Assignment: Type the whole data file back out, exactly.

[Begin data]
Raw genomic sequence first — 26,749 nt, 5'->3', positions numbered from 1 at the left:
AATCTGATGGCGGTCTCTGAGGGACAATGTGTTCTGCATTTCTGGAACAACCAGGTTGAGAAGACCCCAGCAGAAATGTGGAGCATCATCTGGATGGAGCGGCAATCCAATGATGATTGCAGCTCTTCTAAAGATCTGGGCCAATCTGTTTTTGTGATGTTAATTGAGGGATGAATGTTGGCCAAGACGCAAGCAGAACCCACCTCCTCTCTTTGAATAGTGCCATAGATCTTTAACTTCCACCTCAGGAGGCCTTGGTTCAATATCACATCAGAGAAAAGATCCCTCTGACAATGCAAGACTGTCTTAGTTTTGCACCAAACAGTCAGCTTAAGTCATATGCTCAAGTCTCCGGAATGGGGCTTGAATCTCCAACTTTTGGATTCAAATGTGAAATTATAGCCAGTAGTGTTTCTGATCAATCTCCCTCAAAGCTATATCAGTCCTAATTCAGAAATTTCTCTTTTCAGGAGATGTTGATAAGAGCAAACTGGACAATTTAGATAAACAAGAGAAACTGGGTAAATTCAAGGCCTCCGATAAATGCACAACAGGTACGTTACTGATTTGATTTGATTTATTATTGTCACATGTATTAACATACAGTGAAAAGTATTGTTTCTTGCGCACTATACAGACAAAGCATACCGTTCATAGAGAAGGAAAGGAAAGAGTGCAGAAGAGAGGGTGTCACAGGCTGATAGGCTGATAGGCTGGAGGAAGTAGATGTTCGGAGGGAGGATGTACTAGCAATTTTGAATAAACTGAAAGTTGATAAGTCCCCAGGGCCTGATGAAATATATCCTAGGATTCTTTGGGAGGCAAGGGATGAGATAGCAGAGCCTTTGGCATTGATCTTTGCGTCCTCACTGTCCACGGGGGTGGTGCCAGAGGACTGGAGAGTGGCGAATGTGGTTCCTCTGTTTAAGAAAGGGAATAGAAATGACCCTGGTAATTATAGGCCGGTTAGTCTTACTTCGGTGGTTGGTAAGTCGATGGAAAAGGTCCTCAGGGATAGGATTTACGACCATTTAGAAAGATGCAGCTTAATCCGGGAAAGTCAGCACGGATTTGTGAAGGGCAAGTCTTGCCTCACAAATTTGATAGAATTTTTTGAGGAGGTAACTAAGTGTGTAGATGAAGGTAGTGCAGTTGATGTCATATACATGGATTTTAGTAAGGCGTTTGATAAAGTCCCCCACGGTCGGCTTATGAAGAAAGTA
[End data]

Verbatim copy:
Raw genomic sequence first — 26,749 nt, 5'->3', positions numbered from 1 at the left:
AATCTGATGGCGGTCTCTGAGGGACAATGTGTTCTGCATTTCTGGAACAACCAGGTTGAGAAGACCCCAGCAGAAATGTGGAGCATCATCTGGATGGAGCGGCAATCCAATGATGATTGCAGCTCTTCTAAAGATCTGGGCCAATCTGTTTTTGTGATGTTAATTGAGGGATGAATGTTGGCCAAGACGCAAGCAGAACCCACCTCCTCTCTTTGAATAGTGCCATAGATCTTTAACTTCCACCTCAGGAGGCCTTGGTTCAATATCACATCAGAGAAAAGATCCCTCTGACAATGCAAGACTGTCTTAGTTTTGCACCAAACAGTCAGCTTAAGTCATATGCTCAAGTCTCCGGAATGGGGCTTGAATCTCCAACTTTTGGATTCAAATGTGAAATTATAGCCAGTAGTGTTTCTGATCAATCTCCCTCAAAGCTATATCAGTCCTAATTCAGAAATTTCTCTTTTCAGGAGATGTTGATAAGAGCAAACTGGACAATTTAGATAAACAAGAGAAACTGGGTAAATTCAAGGCCTCCGATAAATGCACAACAGGTACGTTACTGATTTGATTTGATTTATTATTGTCACATGTATTAACATACAGTGAAAAGTATTGTTTCTTGCGCACTATACAGACAAAGCATACCGTTCATAGAGAAGGAAAGGAAAGAGTGCAGAAGAGAGGGTGTCACAGGCTGATAGGCTGATAGGCTGGAGGAAGTAGATGTTCGGAGGGAGGATGTACTAGCAATTTTGAATAAACTGAAAGTTGATAAGTCCCCAGGGCCTGATGAAATATATCCTAGGATTCTTTGGGAGGCAAGGGATGAGATAGCAGAGCCTTTGGCATTGATCTTTGCGTCCTCACTGTCCACGGGGGTGGTGCCAGAGGACTGGAGAGTGGCGAATGTGGTTCCTCTGTTTAAGAAAGGGAATAGAAATGACCCTGGTAATTATAGGCCGGTTAGTCTTACTTCGGTGGTTGGTAAGTCGATGGAAAAGGTCCTCAGGGATAGGATTTACGACCATTTAGAAAGATGCAGCTTAATCCGGGAAAGTCAGCACGGATTTGTGAAGGGCAAGTCTTGCCTCACAAATTTGATAGAATTTTTTGAGGAGGTAACTAAGTGTGTAGATGAAGGTAGTGCAGTTGATGTCATATACATGGATTTTAGTAAGGCGTTTGATAAAGTCCCCCACGGTCGGCTTATGAAGAAAGTA